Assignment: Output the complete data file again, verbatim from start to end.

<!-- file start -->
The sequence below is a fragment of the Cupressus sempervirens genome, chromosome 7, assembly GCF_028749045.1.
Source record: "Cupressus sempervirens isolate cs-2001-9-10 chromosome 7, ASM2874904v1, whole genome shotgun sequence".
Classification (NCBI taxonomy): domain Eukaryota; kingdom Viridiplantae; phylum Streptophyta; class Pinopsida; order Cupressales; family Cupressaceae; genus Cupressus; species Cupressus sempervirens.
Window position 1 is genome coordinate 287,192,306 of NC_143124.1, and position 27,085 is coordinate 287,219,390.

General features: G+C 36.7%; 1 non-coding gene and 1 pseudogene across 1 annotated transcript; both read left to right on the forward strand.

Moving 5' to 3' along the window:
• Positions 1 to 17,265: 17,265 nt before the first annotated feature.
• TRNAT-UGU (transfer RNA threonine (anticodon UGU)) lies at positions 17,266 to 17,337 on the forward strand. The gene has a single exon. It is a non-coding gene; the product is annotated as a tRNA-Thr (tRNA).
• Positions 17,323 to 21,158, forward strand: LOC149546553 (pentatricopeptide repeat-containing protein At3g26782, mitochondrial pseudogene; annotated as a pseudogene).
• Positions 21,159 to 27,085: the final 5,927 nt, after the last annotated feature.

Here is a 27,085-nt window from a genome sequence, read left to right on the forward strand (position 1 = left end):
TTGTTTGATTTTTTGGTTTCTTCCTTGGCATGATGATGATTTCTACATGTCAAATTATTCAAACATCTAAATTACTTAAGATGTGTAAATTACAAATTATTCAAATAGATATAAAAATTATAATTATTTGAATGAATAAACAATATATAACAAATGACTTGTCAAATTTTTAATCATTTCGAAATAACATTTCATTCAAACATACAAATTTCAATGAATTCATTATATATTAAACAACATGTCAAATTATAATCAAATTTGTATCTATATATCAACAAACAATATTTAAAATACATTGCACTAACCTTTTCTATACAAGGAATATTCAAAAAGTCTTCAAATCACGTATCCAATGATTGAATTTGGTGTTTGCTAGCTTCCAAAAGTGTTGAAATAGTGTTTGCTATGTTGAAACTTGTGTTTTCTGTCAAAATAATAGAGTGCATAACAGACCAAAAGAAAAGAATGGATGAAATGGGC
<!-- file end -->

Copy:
The sequence below is a fragment of the Cupressus sempervirens genome, chromosome 7, assembly GCF_028749045.1.
Source record: "Cupressus sempervirens isolate cs-2001-9-10 chromosome 7, ASM2874904v1, whole genome shotgun sequence".
Classification (NCBI taxonomy): domain Eukaryota; kingdom Viridiplantae; phylum Streptophyta; class Pinopsida; order Cupressales; family Cupressaceae; genus Cupressus; species Cupressus sempervirens.
Window position 1 is genome coordinate 287,192,306 of NC_143124.1, and position 27,085 is coordinate 287,219,390.

General features: G+C 36.7%; 1 non-coding gene and 1 pseudogene across 1 annotated transcript; both read left to right on the forward strand.

Moving 5' to 3' along the window:
• Positions 1 to 17,265: 17,265 nt before the first annotated feature.
• TRNAT-UGU (transfer RNA threonine (anticodon UGU)) lies at positions 17,266 to 17,337 on the forward strand. The gene has a single exon. It is a non-coding gene; the product is annotated as a tRNA-Thr (tRNA).
• Positions 17,323 to 21,158, forward strand: LOC149546553 (pentatricopeptide repeat-containing protein At3g26782, mitochondrial pseudogene; annotated as a pseudogene).
• Positions 21,159 to 27,085: the final 5,927 nt, after the last annotated feature.

Here is a 27,085-nt window from a genome sequence, read left to right on the forward strand (position 1 = left end):
TTGTTTGATTTTTTGGTTTCTTCCTTGGCATGATGATGATTTCTACATGTCAAATTATTCAAACATCTAAATTACTTAAGATGTGTAAATTACAAATTATTCAAATAGATATAAAAATTATAATTATTTGAATGAATAAACAATATATAACAAATGACTTGTCAAATTTTTAATCATTTCGAAATAACATTTCATTCAAACATACAAATTTCAATGAATTCATTATATATTAAACAACATGTCAAATTATAATCAAATTTGTATCTATATATCAACAAACAATATTTAAAATACATTGCACTAACCTTTTCTATACAAGGAATATTCAAAAAGTCTTCAAATCACGTATCCAATGATTGAATTTGGTGTTTGCTAGCTTCCAAAAGTGTTGAAATAGTGTTTGCTATGTTGAAACTTGTGTTTTCTGTCAAAATAATAGAGTGCATAACAGACCAAAAGAAAAGAATGGATGAAATGGGC